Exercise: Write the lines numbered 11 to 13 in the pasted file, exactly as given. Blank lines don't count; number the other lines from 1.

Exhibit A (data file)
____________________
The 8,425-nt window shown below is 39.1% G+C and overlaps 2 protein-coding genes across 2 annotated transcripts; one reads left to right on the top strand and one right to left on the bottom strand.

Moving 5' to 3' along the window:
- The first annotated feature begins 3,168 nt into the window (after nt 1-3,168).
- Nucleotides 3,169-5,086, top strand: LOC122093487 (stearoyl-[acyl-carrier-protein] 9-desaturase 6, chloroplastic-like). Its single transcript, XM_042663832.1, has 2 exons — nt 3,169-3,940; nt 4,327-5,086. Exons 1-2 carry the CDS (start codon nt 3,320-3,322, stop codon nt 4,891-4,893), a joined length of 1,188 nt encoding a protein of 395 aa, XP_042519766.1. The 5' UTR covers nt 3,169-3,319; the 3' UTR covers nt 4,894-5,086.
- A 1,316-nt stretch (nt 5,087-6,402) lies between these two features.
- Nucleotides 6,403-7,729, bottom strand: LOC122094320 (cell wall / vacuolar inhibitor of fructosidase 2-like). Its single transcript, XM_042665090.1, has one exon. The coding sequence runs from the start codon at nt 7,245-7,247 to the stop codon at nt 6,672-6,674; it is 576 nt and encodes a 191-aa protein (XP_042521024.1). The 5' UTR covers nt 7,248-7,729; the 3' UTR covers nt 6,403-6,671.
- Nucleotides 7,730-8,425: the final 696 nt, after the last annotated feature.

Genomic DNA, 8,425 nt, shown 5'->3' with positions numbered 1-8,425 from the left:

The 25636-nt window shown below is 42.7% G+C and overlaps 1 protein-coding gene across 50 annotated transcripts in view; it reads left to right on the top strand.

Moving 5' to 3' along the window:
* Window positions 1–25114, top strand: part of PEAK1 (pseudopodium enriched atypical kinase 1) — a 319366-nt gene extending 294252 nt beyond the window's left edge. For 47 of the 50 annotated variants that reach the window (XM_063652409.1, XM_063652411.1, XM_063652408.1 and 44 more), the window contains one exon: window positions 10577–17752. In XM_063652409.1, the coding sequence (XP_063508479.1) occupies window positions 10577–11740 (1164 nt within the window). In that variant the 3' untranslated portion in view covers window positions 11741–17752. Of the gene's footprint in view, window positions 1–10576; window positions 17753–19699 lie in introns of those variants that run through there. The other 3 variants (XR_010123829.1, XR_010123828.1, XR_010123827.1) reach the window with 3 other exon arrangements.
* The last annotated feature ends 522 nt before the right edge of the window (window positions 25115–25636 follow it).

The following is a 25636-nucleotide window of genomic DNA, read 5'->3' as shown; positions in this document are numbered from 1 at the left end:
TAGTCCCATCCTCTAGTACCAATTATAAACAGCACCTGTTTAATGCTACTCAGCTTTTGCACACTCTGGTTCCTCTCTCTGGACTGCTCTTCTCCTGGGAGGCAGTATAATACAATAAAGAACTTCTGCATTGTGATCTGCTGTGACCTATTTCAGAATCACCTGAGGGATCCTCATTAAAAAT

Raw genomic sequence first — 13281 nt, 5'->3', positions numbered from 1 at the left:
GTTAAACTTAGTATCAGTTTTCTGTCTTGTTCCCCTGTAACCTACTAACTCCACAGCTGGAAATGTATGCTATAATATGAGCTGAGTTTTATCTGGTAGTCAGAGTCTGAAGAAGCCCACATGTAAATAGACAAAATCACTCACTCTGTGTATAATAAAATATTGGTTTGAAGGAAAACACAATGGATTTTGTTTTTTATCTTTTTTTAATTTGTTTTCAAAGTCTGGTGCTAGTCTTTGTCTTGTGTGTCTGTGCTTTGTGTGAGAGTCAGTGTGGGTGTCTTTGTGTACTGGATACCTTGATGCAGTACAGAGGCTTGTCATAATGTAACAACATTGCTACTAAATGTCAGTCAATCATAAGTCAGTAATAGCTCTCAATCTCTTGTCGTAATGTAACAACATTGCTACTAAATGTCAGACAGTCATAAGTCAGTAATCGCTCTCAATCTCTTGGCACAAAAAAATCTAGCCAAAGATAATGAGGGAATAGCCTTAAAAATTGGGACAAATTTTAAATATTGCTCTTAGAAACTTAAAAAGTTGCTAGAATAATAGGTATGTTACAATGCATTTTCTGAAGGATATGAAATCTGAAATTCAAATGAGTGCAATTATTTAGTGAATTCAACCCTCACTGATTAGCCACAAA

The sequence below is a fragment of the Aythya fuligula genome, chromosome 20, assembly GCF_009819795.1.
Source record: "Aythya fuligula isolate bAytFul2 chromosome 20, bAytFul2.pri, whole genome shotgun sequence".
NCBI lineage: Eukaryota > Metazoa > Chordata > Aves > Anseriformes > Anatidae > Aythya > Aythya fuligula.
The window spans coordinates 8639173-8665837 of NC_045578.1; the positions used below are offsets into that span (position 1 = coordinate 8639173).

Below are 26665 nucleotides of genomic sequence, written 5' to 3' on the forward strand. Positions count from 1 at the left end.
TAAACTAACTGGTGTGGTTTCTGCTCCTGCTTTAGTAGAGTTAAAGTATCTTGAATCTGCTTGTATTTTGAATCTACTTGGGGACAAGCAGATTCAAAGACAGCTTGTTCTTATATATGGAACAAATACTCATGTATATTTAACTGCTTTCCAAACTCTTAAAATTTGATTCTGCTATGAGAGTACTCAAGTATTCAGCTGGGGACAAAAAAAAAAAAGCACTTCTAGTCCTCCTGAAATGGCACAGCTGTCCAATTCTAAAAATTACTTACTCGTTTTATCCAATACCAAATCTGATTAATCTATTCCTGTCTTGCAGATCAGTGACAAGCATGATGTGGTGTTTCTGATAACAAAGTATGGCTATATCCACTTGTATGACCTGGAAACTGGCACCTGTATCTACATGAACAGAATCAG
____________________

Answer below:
* Window positions 1–25114, top strand: part of PEAK1 (pseudopodium enriched atypical kinase 1) — a 319366-nt gene extending 294252 nt beyond the window's left edge. For 47 of the 50 annotated variants that reach the window (XM_063652409.1, XM_063652411.1, XM_063652408.1 and 44 more), the window contains one exon: window positions 10577–17752. In XM_063652409.1, the coding sequence (XP_063508479.1) occupies window positions 10577–11740 (1164 nt within the window). In that variant the 3' untranslated portion in view covers window positions 11741–17752. Of the gene's footprint in view, window positions 1–10576; window positions 17753–19699 lie in introns of those variants that run through there. The other 3 variants (XR_010123829.1, XR_010123828.1, XR_010123827.1) reach the window with 3 other exon arrangements.
* The last annotated feature ends 522 nt before the right edge of the window (window positions 25115–25636 follow it).

The following is a 25636-nucleotide window of genomic DNA, read 5'->3' as shown; positions in this document are numbered from 1 at the left end: